Collingwood will return to the AFLW season opener against Carlton this year determined to prove they can match it with the league’s top teams.
The Magpies made their first finals appearance in a truncated 2020 season, losing to North Melbourne by two points, and have maintained a relatively consistent squad.
Ahead of Thursday’s clash with the Blues, who are among the premiership favourites, coach Steve Symonds said his team was still “building” but was quietly confident about what they could achieve.
“We think our best is good enough to be up there with the top teams, there’s no doubt about that,” he said.
“It’s just our consistency as we go along and how we put that together.
“So we’ve got no limits about what we’re trying to do.
“We’re just keeping it pretty simple. We just want to get better each week and see where it leads us.”
Former Blues skipper Bri Davey, who crossed to Collingwood at the end of 2019, has been elevated to co-captaincy alongside Steph Chiocci.
“We really complement each other really well … we balance each other out,” Chiocci said.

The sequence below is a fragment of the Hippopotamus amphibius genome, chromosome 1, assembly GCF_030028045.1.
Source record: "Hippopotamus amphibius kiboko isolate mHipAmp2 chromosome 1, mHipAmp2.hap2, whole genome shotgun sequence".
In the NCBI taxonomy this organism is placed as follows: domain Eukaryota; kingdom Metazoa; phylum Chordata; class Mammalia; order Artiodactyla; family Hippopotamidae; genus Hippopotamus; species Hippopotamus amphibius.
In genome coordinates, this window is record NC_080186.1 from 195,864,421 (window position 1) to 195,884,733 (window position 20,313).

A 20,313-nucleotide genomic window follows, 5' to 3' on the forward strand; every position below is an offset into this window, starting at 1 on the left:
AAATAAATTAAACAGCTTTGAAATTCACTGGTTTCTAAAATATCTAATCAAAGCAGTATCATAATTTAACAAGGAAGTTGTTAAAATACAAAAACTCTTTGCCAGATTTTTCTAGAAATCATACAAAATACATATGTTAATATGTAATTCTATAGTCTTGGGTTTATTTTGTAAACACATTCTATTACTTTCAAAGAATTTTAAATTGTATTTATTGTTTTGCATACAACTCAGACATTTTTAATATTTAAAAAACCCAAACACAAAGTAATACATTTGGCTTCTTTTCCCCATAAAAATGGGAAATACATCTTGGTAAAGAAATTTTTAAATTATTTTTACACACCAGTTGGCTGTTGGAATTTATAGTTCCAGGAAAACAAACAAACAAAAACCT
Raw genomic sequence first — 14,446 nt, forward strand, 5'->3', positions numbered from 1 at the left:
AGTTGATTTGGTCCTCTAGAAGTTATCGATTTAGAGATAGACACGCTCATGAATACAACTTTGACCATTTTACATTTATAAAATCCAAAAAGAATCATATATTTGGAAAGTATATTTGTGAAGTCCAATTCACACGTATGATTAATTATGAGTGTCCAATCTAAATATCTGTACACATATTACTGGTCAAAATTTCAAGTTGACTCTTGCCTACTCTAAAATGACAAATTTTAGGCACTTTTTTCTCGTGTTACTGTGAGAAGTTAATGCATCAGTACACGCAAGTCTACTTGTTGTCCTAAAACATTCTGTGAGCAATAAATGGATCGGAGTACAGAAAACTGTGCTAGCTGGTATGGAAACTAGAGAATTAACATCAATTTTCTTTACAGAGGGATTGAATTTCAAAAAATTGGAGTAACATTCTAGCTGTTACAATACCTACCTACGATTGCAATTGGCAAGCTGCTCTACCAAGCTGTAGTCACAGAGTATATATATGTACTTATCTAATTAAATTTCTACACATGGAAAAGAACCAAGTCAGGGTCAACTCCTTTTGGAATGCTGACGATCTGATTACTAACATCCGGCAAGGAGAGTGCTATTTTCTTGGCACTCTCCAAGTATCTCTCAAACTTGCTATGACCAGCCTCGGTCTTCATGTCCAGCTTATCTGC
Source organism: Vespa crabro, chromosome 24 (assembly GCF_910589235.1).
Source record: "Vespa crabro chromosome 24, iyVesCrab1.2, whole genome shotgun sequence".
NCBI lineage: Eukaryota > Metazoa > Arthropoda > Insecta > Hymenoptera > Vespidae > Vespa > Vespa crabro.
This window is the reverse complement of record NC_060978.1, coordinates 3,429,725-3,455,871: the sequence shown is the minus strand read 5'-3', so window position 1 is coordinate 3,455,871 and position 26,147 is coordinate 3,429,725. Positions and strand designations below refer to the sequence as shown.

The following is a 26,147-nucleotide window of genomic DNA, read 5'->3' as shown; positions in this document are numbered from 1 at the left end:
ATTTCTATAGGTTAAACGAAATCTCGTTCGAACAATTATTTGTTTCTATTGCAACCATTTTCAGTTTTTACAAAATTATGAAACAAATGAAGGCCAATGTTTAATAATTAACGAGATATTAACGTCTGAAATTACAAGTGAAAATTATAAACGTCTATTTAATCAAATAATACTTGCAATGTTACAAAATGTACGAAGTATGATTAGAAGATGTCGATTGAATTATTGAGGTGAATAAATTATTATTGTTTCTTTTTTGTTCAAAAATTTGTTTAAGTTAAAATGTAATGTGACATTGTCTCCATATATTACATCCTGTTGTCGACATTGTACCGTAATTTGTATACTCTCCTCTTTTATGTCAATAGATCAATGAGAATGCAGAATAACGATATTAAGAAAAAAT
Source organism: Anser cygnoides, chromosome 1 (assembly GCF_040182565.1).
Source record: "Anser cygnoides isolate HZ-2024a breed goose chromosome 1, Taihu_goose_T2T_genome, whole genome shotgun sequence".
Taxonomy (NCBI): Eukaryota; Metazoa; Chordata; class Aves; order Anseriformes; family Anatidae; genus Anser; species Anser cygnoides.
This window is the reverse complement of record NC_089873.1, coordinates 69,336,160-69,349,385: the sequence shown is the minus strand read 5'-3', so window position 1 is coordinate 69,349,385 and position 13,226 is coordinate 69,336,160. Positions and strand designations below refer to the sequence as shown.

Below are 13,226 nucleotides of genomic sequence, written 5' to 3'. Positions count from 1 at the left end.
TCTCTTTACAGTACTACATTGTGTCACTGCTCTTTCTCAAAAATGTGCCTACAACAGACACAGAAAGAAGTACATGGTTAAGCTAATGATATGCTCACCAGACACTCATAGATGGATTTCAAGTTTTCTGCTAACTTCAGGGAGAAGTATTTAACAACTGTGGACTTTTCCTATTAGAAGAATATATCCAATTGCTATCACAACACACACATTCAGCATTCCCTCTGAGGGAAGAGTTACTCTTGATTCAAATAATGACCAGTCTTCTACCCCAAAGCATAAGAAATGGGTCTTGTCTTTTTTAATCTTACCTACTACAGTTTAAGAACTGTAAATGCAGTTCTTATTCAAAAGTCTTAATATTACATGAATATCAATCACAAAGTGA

“Bri probably says she gets a bit cranky every now and then.
“I’m a bit more positive and then I’m a little bit softer (and) she can be really hard and have those hard conversations.”
Chiocci expected Davey, who will pinch-hit up forward this season, to again receive a heated reception from her former teammates.
“I’ve no doubt some of them will get a little bit lippy, and it’ll be really physical but good luck taking Bri on, I say,” she said.
Symonds and Chiocci both said the Magpies had moved on from last year’s fiery match-up between defender Stacey Livingstone and Blues star Tayla Harris.
Collingwood return to the season opener after being bumped for newcomers Richmond last year..
This season there will be an entry fee for AFLW games for the first time.
Richmond’s home game against Brisbane – at 50 per cent capacity – sold out when tickets went on sale on Monday and Chiocci was confident the same would happen for the season opener.
“I had no doubt that people will pay to come and see us play,” Chiocci said.
“We obviously love what we do and we have really passionate supporters so for me it was a no-brainer to make it a ticketed event.
“You see today that Brisbane and Richmond’s game sold out within an hour, so if that’s not telling us good things about women’s football I don’t know what is.”